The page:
critic’s pick 55

On the surface, the piano trios of Matthew Shipp and Keith Jarrett could not seem more dissimilar. True to that notion, their respective new recordings operate with seemingly different mind sets. Shipp’s Harmonic Disorder is another exploration of rhythmic disassembly and discovery while Jarrett’s Yesterdays continues to reshape jazz standards into vibrant new melodic molds.

Both recordings will be released on Tuesday.

matthew shipp: harmonic disorder

matthew shipp: harmonic disorder

Curiously, the two trios cross paths in fleeting and wonderfully unexpected ways on these albums. Shipp, who remains one of the most original improvisatory piano voices of his generation, doesn’t hide inspirations at all on Harmonic Disorder. The album opening GNG, for example, reflects the spirit of Thelonious Monk in its playful, harmonic abandon. Of course, the pianist and his rhythm mates, bassist Joe Morris and drummer Walt Dickey, sound in no way sound derivative of the great Monk. Harmonic Disorder is instead a friendly tug of war. You hear in the taut piano processional of Compost the solemn, almost brittle way Morris follows the pianist’s every move. That the tune also possesses a lyrical structure that lovingly implodes upon itself – a trait that surfaces on Shipp’s fine solo piano recordings (most notably 2007’s brilliant One) is a bonus.

Shipp has a taste for standards, as well, although the light melody of There Will Never Be Another You is taken to the shadows with rich percussive rolls and the sort of dark swing that approximates a car chase. That’s the sort of reinvention that has become a Shipp trademark. Almost as stormy is Shipp’s take on Someday My Prince Will Come. Coincidentally recorded by the Jarrett trio in 1986, Shipp lets the melody, still full of abundant warmth, rise out of a rhythmic firestorm. It enters and fades like a voice in the distance. Like much of Harmonic Disorder, there are simply too many other improvisatory ideas at work to give a melody so familiar complete run of the trio’s playhouse.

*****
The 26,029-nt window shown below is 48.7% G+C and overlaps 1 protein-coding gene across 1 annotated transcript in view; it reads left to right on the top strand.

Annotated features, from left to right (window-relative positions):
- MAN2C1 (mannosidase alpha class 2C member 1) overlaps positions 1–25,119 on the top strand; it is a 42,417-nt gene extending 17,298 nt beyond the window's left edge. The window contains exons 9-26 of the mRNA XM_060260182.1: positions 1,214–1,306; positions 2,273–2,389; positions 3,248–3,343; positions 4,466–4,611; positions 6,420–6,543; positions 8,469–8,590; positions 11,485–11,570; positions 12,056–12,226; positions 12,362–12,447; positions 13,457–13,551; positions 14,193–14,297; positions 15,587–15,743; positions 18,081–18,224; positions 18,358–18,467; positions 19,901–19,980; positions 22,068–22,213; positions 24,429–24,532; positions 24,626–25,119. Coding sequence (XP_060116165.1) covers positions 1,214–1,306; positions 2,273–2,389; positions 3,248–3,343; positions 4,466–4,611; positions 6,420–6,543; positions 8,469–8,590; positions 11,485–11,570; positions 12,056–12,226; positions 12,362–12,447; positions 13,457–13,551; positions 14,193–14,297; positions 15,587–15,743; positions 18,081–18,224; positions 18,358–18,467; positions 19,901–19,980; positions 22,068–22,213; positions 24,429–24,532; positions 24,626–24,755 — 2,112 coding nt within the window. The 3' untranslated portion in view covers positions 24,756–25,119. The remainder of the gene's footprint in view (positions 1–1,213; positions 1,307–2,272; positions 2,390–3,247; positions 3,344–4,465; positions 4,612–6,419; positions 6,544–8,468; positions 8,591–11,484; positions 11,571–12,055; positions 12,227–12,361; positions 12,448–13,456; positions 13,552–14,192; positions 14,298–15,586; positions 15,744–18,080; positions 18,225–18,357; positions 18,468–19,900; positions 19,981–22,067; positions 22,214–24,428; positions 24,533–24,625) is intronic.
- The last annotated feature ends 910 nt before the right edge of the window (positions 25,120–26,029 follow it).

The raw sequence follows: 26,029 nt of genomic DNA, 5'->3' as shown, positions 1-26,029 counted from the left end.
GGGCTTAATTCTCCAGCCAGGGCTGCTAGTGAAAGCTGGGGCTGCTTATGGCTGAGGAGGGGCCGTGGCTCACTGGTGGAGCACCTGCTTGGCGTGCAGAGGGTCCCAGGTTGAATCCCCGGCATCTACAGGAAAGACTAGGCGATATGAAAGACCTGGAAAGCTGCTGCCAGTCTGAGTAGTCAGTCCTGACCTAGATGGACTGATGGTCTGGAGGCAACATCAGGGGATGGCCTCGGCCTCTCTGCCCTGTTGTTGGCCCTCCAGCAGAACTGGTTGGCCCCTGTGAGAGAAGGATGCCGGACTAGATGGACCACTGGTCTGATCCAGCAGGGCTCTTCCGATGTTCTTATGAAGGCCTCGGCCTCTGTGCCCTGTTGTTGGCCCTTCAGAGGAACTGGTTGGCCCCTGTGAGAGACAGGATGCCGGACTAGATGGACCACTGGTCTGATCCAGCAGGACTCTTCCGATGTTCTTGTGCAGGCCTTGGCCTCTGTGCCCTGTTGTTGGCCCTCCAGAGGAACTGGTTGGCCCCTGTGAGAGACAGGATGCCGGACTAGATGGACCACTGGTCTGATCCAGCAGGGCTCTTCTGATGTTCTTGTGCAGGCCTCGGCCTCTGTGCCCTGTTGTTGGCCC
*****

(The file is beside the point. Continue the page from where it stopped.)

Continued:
keith jarrett: yesterdays

keith jarrett: yesterdays

With Yesterdays, we are presented with something of an archival recording cut in Tokyo in April 2001. Jarrett aficionados might remember this as the time and locale that gave us Always Let Me Go, a stunning 2002 album of improvisations. While melody is still king during Yesterdays‘ jovial performances of Horace Silver’s Strollin’ and the Charlie Parker staple Scrapple from the Apple, there is a wonderful expansiveness to the recording. Credit much of that to bassist Peacock, who, frankly, has seldom played with more cunning during his 25 years with the Jarrett trio than on this album.

On You’ve Changed – performed over the past 60 years as a vocal tune by everyone from Nat King Cole to Joni Mitchell – Jarrett balances warmth and melancholy with beautiful piano reserve and a commendable lack of sentimentality. But listen close and Peacock follows his footsteps to create a conversational give-and-take that mirrors the dynamics, though not necessarily the tone, of what Shipp and Morris cook up on Compost.

Sure, the pianists remain stylistic variants of different generations. But on these two recordings, Shipp and Jarrett link the lessons of melody and improvisation as well as the ways they compliment, agitate and spur their respective trios on.



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